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What is Wrong with Drinking Your Calories?

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  • Written By: Tricia Ellis-Christensen
  • Edited By: O. Wallace
  • Last Modified Date: 29 November 2016
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Imagine taking your favorite candy bar, sticking it in a blender and then drinking the contents. Now picture doing that maybe three to four times a day, or possibly more often. Most standard size candy bars actually have only slightly more calories than do your favorite can of soda, and they usually have fewer calories than do your drinks from your preferred coffee retailer. A large mocha for instance, can contain about 100-200 calories more than a single candy bar.

The above example should give you some sense of why drinking your calories as in the consumption of sodas, smoothies, sweetened coffees and most alcoholic beverages may not be such a terrific idea. Most of us wouldn’t consider drinking three to four candy bars a day, but we may be getting the caloric equivalent when we choose sweetened beverages, especially when we consume them often. Moreover, while a candy bar might provide some short-term satisfaction, drinking your calories seldom provides much in the way of a feeling of fullness. People may think nothing of downing several sodas or a vente mocha at a single sitting, but they also often combine this with eating, adding a caloric punch to a meal that will easily add inches to your waistline.

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Part of the problem with drinking your calories is that it’s much harder to keep track of the calories you consume on a daily basis. If you do tabulate the consumption of three to four sodas a day, you’ve added approximately 450 to 600 calories to your diet. Two large mochas a day can cost you an extra 400-800 calories, even if you order them with nonfat milk.

Another issue with drinking your calories is the sweeteners used in many sodas, especially high fructose corn syrup. High fructose corn syrup is processed by the body in a slightly different way than white sugar, and may cause greater fat storage. It may also actually make you feel less full, since it may not fully stimulate the body’s insulin production. So people who consume this sweetener may be more prone to overeat when they pair soda and other foods together. Many believe that the rising levels of obesity in numerous Western countries is directly tied to the use of high fructose corn syrup in a number of products, though there are clearly other factors at work too.

So how can you avoid drinking your calories? Start by consuming enough water a day to truly address your body’s hydration needs. Most adults need between eight to ten glasses of water a day, and if you don’t drink this much, consider aiming for this as a goal. Often, people are amazed that their desire for other drinks diminishes significantly when they actually consume enough water. You also may find that consumption of enough water per day makes you less hungry.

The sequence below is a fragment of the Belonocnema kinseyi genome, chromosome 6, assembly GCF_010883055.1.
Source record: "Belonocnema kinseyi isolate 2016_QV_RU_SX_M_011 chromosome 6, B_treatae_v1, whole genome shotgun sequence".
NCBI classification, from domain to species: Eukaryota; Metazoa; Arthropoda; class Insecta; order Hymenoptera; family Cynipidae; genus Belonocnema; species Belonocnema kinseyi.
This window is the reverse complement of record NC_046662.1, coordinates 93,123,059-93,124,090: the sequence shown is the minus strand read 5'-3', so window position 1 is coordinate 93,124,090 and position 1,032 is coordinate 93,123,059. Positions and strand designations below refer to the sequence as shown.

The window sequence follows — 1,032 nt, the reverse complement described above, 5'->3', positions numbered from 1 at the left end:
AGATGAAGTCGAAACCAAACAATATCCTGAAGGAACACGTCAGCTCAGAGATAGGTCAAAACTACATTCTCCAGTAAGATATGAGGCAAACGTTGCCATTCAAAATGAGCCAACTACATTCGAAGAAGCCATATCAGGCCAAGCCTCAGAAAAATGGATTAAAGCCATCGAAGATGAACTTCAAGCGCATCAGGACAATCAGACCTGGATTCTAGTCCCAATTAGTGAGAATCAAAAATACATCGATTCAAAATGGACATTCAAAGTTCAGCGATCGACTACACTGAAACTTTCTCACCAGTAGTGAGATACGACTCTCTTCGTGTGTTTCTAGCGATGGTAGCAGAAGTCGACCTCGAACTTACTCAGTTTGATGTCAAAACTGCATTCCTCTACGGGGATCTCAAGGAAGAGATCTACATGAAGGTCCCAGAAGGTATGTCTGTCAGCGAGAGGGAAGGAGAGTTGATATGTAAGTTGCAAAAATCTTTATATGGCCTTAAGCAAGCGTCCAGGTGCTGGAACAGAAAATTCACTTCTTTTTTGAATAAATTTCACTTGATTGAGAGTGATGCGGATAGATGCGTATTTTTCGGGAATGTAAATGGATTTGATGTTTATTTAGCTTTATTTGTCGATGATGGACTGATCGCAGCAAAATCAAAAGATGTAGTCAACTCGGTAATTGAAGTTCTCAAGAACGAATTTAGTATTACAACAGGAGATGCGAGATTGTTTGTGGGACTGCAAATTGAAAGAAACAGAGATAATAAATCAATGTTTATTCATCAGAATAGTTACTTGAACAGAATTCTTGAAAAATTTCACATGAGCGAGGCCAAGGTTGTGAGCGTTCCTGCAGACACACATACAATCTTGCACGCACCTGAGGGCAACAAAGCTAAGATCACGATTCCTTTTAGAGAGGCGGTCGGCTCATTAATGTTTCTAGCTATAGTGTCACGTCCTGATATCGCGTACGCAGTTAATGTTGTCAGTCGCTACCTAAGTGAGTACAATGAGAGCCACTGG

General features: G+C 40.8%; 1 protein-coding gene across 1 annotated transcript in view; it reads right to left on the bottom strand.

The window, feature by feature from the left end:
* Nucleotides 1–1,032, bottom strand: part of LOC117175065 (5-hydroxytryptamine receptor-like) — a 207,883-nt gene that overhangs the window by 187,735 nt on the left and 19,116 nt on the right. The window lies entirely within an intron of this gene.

Love those coffee drinks? Consider downgrading from mochas to cappuccinos or non-fat lattes. A nonfat latte will offer you some calories in the form of milk and some protein, without the fat and sugar that your body doesn’t really need. Even if you add a teaspoon of sugar (approximately 16 calories) you’ll still be consuming far less in calories than you would by ordering a sweetened drink.

If you’re drinking your calories in the form of smoothies, consider making your own smoothies at home. Stick to nonfat unsweetened yogurt rather than the frozen sugary stuff, and add a banana for plenty of sweet taste. A little protein powder can also make these drinks much higher in nutritional value, making them more like a meal than a beverage.

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irontoenail
Post 3

@umbra21 - Calories are the same whether they come from drinks or from food. People should make sure they have enough nutrition and attempt to stay within a certain limit for calories (if they want to) and aside from that it doesn't really matter.

There are low calorie alcohol drinks if someone is really attached to drinking and wants to watch their calories.

umbra21
Post 2

@Fa5t3r - I only really drink soda on special occasions these days. I have noticed that when I do drink it I end up feeling bad later on in the day and I'm sure it's because of the artificial sugar (or the sugar rush if I try drinking normal soda).

I do like having a beer occasionally, but I've seen all my uncles grow beer bellies over the years and I do not want to go that way. When you think about the fact that many people think nothing of drinking four or five beers a night (a quarter of the calories they would usually have per day) then you can see where the weight might come from.

I'd much rather eat something delicious like bacon or cheese and earn my calories that way, than get them all at once in a drinking session I'm hardly going to remember.

Fa5t3r
Post 1

I don't think there's anything wrong with occasionally having a soda, as long as you don't overdo it. I think the problem is that a lot of people think of it as the same as drinking water and that there aren't that many calories in drinks, particularly drinks like soda and coffee.

But a huge soda or a fancy coffee with lots of sugar and cream can have massive amounts of calories and, what is worse, they don't really fill you up as much as eating solid food, so you end up eating more on top of that.

Low calorie drinks can help, but ideally people would drink more water.

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